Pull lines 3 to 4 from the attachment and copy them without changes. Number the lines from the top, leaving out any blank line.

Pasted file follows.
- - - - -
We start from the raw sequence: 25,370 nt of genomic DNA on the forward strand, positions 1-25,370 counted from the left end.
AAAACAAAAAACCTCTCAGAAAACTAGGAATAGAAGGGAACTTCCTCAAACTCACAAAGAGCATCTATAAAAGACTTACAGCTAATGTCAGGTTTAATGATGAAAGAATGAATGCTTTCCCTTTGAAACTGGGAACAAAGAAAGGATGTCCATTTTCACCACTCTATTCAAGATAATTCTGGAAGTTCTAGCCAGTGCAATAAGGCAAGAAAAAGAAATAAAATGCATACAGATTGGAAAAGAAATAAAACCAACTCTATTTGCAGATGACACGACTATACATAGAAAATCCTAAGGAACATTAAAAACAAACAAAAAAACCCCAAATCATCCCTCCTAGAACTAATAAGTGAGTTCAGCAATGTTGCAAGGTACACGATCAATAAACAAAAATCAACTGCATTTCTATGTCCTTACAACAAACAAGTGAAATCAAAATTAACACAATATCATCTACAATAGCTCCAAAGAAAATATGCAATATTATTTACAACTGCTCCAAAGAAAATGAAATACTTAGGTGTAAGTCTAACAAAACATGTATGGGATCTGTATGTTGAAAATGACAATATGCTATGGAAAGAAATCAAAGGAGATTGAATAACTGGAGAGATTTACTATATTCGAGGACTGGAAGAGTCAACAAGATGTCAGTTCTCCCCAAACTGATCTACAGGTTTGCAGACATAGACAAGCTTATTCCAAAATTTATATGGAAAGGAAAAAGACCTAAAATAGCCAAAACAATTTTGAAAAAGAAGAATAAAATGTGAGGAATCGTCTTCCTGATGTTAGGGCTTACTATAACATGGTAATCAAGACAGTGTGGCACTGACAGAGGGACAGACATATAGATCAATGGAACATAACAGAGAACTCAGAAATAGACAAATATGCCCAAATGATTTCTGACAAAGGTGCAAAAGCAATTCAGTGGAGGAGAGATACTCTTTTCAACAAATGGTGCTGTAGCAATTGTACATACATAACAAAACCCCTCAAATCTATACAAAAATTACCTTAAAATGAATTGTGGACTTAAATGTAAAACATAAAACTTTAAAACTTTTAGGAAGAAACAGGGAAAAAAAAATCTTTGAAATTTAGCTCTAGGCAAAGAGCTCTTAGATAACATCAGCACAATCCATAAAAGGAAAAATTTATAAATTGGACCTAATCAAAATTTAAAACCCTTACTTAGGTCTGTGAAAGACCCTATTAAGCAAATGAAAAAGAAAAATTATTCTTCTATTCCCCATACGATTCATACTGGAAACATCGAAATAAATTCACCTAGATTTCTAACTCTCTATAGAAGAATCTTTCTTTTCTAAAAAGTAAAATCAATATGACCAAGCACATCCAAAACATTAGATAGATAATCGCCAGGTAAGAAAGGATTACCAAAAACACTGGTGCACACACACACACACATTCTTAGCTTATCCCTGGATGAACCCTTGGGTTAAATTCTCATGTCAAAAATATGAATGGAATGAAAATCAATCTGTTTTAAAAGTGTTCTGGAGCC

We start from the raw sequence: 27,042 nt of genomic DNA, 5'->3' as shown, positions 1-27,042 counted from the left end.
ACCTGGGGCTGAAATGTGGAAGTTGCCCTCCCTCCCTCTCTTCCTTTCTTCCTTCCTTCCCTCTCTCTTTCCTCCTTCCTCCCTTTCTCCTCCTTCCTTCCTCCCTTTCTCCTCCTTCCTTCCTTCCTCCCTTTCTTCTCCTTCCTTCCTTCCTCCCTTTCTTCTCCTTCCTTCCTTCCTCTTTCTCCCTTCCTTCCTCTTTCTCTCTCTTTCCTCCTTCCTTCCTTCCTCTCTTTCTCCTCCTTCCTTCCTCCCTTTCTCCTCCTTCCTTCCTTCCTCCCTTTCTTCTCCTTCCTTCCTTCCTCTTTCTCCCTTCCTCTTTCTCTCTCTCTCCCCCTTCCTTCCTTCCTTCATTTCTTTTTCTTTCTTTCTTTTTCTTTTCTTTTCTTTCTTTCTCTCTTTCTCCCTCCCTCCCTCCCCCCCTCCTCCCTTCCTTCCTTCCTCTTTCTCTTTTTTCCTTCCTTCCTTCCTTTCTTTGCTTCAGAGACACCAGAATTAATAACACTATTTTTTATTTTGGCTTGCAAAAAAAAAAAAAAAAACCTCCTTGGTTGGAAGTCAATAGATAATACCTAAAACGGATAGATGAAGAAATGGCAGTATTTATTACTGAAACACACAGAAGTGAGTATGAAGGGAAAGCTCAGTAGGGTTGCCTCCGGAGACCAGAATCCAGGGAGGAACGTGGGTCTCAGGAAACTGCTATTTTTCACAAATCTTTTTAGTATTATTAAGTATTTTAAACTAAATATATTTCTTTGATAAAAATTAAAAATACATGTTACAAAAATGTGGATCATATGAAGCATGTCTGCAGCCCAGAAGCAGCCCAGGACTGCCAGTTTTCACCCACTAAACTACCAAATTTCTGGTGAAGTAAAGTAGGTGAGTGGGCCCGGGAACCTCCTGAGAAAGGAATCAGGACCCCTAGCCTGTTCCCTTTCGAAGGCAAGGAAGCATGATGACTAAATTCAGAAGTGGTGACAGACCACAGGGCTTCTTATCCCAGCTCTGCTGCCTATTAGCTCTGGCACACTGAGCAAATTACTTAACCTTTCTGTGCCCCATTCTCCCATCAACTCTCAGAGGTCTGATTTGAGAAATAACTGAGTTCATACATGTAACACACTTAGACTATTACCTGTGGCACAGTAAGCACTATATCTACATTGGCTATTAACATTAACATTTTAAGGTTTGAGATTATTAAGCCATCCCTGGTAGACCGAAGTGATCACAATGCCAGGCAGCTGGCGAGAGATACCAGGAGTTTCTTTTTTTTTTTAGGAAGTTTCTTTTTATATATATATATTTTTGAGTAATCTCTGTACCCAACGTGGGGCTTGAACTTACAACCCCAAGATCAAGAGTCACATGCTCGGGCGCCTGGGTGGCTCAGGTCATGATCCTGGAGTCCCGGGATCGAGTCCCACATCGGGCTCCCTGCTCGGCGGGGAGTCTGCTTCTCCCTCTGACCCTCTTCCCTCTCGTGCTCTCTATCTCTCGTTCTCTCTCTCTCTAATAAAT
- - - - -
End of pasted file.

We start from the raw sequence: 27,042 nt of genomic DNA, 5'->3' as shown, positions 1-27,042 counted from the left end.
ACCTGGGGCTGAAATGTGGAAGTTGCCCTCCCTCCCTCTCTTCCTTTCTTCCTTCCTTCCCTCTCTCTTTCCTCCTTCCTCCCTTTCTCCTCCTTCCTTCCTCCCTTTCTCCTCCTTCCTTCCTTCCTCCCTTTCTTCTCCTTCCTTCCTTCCTCCCTTTCTTCTCCTTCCTTCCTTCCTCTTTCTCCCTTCCTTCCTCTTTCTCTCTCTTTCCTCCTTCCTTCCTTCCTCTCTTTCTCCTCCTTCCTTCCTCCCTTTCTCCTCCTTCCTTCCTTCCTCCCTTTCTTCTCCTTCCTTCCTTCCTCTTTCTCCCTTCCTCTTTCTCTCTCTCTCCCCCTTCCTTCCTTCCTTCATTTCTTTTTCTTTCTTTCTTTTTCTTTTCTTTTCTTTCTTTCTCTCTTTCTCCCTCCCTCCCTCCCCCCCTCCTCCCTTCCTTCCTTCCTCTTTCTCTTTTTTCCTTCCTTCCTTCCTTTCTTTGCTTCAGAGACACCAGAATTAATAACACTATTTTTTATTTTGGCTTGCAAAAAAAAAAAAAAAAACCTCCTTGGTTGGAAGTCAATAGATAATACCTAAAACGGATAGATGAAGAAATGGCAGTATTTATTACTGAAACACACAGAAGTGAGTATGAAGGGAAAGCTCAGTAGGGTTGCCTCCGGAGACCAGAATCCAGGGAGGAACGTGGGTCTCAGGAAACTGCTATTTTTCACAAATCTTTTTAGTATTATTAAGTATTTTAAACTAAATATATTTCTTTGATAAAAATTAAAAATACATGTTACAAAAATGTGGATCATATGAAGCATGTCTGCAGCCCAGAAGCAGCCCAGGACTGCCAGTTTTCACCCACTAAACTACCAAATTTCTGGTGAAGTAAAGTAGGTGAGTGGGCCCGGGAACCTCCTGAGAAAGGAATCAGGACCCCTAGCCTGTTCCCTTTCGAAGGCAAGGAAGCATGATGACTAAATTCAGAAGTGGTGACAGACCACAGGGCTTCTTATCCCAGCTCTGCTGCCTATTAGCTCTGGCACACTGAGCAAATTACTTAACCTTTCTGTGCCCCATTCTCCCATCAACTCTCAGAGGTCTGATTTGAGAAATAACTGAGTTCATACATGTAACACACTTAGACTATTACCTGTGGCACAGTAAGCACTATATCTACATTGGCTATTAACATTAACATTTTAAGGTTTGAGATTATTAAGCCATCCCTGGTAGACCGAAGTGATCACAATGCCAGGCAGCTGGCGAGAGATACCAGGAGTTTCTTTTTTTTTTTAGGAAGTTTCTTTTTATATATATATATTTTTGAGTAATCTCTGTACCCAACGTGGGGCTTGAACTTACAACCCCAAGATCAAGAGTCACATGCTCGGGCGCCTGGGTGGCTCAGGTCATGATCCTGGAGTCCCGGGATCGAGTCCCACATCGGGCTCCCTGCTCGGCGGGGAGTCTGCTTCTCCCTCTGACCCTCTTCCCTCTCGTGCTCTCTATCTCTCGTTCTCTCTCTCTCTAATAAAT